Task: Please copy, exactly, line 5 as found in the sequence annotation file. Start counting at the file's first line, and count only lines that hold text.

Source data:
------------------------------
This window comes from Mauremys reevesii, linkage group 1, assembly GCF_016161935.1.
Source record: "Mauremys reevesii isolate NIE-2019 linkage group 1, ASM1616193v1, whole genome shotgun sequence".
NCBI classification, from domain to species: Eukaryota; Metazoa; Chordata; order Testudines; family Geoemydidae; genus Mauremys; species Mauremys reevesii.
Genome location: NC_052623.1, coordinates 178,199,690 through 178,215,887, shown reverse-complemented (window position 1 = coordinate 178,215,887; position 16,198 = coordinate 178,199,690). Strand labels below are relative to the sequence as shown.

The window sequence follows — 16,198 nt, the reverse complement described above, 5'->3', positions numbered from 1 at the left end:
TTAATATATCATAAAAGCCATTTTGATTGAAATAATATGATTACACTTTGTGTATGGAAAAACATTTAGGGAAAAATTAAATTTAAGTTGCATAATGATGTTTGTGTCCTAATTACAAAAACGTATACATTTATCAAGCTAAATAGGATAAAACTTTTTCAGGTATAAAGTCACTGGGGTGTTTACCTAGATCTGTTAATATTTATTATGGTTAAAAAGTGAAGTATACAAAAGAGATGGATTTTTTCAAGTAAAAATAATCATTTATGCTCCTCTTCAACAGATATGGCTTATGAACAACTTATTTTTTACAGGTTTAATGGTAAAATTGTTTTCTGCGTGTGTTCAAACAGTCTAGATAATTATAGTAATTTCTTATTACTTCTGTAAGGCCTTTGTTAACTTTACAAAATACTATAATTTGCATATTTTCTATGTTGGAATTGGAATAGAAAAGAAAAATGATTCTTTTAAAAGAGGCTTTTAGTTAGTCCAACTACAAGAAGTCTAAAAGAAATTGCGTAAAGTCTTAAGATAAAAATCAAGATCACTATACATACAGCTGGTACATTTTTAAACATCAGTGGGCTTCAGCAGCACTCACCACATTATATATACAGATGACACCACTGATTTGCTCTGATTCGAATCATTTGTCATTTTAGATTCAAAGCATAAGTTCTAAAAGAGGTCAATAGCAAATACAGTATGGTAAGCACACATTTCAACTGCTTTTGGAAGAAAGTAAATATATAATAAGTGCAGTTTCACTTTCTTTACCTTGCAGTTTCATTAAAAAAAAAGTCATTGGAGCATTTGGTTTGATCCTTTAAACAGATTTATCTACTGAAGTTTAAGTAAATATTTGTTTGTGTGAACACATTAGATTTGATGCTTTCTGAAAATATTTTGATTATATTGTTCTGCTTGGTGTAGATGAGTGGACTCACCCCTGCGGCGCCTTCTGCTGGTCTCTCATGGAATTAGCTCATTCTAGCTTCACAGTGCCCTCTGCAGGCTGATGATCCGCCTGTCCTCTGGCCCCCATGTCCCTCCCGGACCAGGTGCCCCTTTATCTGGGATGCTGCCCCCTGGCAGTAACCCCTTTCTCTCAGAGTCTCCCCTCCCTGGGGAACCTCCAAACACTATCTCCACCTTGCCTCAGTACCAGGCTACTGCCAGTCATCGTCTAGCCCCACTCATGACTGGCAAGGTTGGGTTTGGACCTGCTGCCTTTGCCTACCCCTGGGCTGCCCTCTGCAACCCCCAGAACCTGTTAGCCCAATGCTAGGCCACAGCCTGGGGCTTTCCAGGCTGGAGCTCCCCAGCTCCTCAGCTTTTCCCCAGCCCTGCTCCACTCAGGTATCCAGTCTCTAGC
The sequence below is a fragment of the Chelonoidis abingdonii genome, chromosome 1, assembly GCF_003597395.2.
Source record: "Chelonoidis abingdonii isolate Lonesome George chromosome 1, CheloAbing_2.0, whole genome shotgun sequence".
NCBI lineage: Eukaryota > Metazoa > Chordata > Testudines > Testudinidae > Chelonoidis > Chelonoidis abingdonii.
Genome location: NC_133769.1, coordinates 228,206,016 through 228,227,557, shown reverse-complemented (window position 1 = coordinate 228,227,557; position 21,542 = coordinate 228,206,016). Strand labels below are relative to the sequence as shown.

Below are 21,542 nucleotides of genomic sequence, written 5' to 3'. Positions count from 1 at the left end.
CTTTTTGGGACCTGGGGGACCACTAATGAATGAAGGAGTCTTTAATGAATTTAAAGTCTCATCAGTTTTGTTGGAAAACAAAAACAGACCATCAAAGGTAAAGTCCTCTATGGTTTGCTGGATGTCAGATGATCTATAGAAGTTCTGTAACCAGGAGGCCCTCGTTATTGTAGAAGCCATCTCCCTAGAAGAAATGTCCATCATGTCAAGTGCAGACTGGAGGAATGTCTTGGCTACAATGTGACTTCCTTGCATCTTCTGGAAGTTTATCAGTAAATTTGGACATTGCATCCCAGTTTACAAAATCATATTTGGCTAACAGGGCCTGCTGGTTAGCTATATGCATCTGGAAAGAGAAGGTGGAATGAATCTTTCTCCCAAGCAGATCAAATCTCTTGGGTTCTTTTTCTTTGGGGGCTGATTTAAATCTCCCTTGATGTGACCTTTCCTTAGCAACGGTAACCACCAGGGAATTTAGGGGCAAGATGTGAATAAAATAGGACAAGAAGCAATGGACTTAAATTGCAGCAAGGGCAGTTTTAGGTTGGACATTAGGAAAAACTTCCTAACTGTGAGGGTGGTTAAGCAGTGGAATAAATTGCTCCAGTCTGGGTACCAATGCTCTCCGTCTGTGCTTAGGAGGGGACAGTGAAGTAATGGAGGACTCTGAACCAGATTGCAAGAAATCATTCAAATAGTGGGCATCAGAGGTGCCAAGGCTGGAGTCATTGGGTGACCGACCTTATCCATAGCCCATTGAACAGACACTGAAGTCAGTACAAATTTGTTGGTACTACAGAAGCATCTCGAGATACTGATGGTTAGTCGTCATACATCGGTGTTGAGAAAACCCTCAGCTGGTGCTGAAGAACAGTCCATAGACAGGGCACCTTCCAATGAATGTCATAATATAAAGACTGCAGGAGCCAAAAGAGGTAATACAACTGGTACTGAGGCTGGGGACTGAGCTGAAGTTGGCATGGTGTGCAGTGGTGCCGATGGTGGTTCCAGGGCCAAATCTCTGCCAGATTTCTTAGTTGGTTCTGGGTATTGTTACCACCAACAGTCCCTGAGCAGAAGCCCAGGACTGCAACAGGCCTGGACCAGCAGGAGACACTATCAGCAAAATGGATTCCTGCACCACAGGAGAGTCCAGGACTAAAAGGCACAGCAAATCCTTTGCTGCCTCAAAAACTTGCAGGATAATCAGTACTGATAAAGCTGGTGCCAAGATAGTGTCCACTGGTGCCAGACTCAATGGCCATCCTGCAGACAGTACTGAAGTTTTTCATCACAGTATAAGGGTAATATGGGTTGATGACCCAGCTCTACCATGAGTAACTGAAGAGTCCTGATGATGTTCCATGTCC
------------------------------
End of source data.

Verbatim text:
The window sequence follows — 16,198 nt, the reverse complement described above, 5'->3', positions numbered from 1 at the left end: